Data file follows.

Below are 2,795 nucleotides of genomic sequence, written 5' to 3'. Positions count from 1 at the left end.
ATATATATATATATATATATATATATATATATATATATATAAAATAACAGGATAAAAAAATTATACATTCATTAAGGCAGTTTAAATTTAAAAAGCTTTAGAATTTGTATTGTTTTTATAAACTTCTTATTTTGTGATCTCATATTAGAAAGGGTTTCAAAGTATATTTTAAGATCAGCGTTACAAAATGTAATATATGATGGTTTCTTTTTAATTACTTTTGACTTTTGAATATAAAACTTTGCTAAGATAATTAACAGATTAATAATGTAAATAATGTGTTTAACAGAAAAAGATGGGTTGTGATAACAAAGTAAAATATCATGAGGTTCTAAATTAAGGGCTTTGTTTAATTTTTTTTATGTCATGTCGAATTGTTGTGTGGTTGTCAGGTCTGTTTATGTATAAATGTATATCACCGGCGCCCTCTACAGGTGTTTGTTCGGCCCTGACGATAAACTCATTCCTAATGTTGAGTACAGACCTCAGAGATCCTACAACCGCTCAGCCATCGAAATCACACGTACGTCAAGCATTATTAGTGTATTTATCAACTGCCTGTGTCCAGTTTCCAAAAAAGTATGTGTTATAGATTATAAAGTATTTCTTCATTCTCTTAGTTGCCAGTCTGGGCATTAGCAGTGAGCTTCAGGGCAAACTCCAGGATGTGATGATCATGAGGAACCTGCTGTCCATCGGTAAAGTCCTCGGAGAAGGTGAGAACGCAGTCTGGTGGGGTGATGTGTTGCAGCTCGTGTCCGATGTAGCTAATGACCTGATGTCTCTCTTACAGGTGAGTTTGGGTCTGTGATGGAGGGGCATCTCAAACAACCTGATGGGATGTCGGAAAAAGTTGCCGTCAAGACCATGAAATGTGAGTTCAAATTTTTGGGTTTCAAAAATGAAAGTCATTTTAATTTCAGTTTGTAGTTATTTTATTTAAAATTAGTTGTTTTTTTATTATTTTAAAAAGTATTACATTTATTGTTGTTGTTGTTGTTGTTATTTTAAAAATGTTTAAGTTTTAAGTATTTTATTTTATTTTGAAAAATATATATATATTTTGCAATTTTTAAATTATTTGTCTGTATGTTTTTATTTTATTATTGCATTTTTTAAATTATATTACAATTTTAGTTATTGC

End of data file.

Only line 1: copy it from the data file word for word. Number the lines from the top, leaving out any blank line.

Below are 2,795 nucleotides of genomic sequence, written 5' to 3'. Positions count from 1 at the left end.